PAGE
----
A warning from your employer is a form of disciplinary action. It puts you on notice that your conduct or performance is not meeting your employer’s expectations.
Viewed positively, it can be a learning tool. It will help you to understand what your employer expects of you and how you can achieve those expectations.
Of course, it can be very hard to see warnings that way when you are on the receiving end. The reality is, no one likes being disciplined, and warnings may bring you one step closer to being dismissed.
Once you are in that situation, you would hope that the warning will not be held against you forever – especially if you turn things around and are able to satisfy the expectations your employer has of you.
Yet warnings can be taken into account longer than you might expect – even beyond their stated expiry date.
HOW WARNINGS CAN BE RELIED ON
The decision to dismiss is one that must be fair and reasonable. That is the test your employer must meet.
They will be more likely to act fairly and reasonably if they have already warned you at least once that your conduct is unsatisfactory.
That is the power of a warning. It puts you on notice that you could be dismissed for similar behaviour. You cannot say that you had no idea that you might lose your job if you did something you were already warned not to.
As I have explained elsewhere, there is no mandatory series of verbal or written warnings that must be issued before your employer moves to dismiss you (though they may be bound by internal policies that specify such steps). The test is only whether it was fair and reasonable to dismiss – and a fresh warning for similar behaviour will make it more likely that your employer is dismissing for good reason.
WARNINGS DO EXPIRE
However, warnings expire after a period of time. If a warning has expired, your employer could not fairly rely on it to justify your dismissal on its own.
When does a warning expire? There is no clear test, but 12 months is often used as a rule of thumb for cautious employers.
In many cases, employers will put an expiry date on the warning itself so that you can be clear about how long it will remain in effect for. This is usually set out in your employer’s disciplinary policy, which they must adhere to if they have one.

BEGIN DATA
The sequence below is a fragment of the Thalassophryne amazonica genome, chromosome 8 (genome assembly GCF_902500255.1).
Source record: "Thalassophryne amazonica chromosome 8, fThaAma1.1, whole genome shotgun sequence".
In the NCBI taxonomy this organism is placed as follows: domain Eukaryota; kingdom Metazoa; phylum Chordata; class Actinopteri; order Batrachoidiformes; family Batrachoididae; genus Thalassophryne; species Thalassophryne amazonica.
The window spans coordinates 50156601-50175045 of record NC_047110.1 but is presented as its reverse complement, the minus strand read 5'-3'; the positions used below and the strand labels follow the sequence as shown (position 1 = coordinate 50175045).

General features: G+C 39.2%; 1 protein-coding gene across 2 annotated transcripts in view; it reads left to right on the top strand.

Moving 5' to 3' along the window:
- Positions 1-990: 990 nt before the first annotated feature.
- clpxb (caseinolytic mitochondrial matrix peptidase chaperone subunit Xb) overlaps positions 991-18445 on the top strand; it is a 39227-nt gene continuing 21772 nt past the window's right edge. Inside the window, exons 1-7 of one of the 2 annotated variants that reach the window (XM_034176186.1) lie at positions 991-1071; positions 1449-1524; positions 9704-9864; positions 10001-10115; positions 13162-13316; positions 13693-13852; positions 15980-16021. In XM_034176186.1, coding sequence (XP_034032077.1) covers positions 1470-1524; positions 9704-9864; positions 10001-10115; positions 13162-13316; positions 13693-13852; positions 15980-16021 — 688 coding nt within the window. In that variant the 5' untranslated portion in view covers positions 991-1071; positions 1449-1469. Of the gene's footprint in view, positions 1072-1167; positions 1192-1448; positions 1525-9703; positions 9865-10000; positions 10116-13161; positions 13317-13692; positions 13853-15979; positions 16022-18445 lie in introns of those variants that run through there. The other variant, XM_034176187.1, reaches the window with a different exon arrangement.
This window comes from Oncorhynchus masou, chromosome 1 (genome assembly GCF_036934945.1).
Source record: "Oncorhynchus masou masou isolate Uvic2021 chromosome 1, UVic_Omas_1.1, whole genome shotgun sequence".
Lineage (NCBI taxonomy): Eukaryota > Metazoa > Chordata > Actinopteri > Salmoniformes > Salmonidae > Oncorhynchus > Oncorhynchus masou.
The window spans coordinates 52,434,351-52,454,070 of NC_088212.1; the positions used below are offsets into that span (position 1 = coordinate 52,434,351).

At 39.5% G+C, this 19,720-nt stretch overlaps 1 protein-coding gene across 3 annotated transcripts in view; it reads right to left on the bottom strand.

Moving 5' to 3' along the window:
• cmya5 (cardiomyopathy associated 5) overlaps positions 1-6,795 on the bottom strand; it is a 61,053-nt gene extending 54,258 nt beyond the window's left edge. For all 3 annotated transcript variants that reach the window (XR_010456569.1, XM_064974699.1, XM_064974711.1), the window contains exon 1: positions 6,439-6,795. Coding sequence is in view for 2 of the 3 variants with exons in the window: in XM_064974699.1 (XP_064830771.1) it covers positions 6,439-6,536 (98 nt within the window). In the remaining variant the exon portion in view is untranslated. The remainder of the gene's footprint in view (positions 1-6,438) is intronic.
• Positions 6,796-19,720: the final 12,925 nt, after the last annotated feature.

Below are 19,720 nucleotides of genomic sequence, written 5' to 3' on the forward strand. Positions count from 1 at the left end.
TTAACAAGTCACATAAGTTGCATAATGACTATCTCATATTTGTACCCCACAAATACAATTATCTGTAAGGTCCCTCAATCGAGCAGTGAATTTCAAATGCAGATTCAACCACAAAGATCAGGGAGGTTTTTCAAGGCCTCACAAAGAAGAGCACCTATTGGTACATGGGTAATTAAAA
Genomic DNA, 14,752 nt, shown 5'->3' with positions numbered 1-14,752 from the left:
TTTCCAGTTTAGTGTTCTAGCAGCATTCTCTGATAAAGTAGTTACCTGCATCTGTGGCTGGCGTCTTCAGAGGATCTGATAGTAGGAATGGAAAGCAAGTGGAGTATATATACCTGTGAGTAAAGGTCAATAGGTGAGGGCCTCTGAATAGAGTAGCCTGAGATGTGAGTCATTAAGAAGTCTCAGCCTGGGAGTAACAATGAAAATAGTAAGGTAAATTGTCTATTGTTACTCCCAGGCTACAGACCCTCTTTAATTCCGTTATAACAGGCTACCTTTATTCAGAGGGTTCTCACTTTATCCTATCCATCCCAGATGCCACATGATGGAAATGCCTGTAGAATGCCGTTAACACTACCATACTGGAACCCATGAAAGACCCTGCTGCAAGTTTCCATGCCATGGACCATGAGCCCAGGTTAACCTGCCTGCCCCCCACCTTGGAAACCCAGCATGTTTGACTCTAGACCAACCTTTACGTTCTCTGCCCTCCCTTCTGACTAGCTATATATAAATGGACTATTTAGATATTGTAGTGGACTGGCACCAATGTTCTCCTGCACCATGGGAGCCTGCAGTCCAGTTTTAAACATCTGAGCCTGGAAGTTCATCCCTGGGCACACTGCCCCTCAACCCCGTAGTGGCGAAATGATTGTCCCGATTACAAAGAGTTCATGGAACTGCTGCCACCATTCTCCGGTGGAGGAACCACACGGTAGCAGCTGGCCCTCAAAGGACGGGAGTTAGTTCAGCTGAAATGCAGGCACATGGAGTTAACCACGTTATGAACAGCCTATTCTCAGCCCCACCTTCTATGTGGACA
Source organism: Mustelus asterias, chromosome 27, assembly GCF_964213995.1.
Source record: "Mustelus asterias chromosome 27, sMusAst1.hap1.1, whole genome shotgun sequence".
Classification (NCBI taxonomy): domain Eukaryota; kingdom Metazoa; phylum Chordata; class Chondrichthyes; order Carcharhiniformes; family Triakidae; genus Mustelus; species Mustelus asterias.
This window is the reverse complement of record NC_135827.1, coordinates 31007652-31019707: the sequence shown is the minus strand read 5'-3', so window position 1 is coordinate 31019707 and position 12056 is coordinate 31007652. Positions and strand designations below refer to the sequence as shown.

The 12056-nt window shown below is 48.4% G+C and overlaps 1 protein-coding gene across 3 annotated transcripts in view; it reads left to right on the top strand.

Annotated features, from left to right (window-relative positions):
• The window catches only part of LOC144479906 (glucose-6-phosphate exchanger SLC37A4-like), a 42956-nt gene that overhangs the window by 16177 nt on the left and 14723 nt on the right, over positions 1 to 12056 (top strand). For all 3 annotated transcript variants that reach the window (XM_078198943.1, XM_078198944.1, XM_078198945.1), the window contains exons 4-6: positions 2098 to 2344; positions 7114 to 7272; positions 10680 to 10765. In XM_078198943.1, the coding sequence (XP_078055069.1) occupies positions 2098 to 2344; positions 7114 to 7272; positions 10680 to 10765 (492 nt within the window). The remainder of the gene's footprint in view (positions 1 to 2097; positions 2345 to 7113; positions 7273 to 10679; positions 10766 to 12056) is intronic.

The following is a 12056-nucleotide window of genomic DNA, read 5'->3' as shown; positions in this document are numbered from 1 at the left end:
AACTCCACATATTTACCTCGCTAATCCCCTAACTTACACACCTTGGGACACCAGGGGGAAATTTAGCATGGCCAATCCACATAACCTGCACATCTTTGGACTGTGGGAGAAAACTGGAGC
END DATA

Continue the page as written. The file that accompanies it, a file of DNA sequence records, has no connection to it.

CAN YOUR EMPLOYER REFER TO AN EXPIRED WARNING?
Your employer cannot rely on an expired warning to dismiss you if, had they not relied on that warning, they would not have dismissed you. In other words, an expired warning cannot be the sole factor that justifies your dismissal.
Nevertheless, in deciding whether to dismiss you, your employer must take into account all the relevant circumstances. Part of those circumstances may include prior warnings that were issued against you for similar behaviour. That may even include expired warnings.
The upshot is, even if a warning has expired, it may not be unfair for your employer to take it into consideration as part of the overall circumstances.
However, your employer would have to give less weight to an expired or stale warning than one that remained current at the time of your dismissal.
WILL THE WARNING STAY ON MY FILE?
Your employer may want to refer to any warning issued in the past as part of the relevant circumstances affecting their decision whether to dismiss you. Therefore, they may keep a copy of any warning they issue against you on your personnel file.
The only situation where they cannot do that is where they have told you that they will not keep the warning on your file, perhaps after the expiry date.
They may tell you this when giving you the warning itself or it may be a direction that is contained within an internal disciplinary policy your employer has bound themselves to abide by.
No one likes getting a warning. But just because they may expire or go stale, that does not necessarily prevent your employer from referring to them down the track.
Of course, they must do so fairly, which means the warning can only be given as much weight as is fair taking into account such things as the length of time since it expired and whether it relates to the now conduct complained of.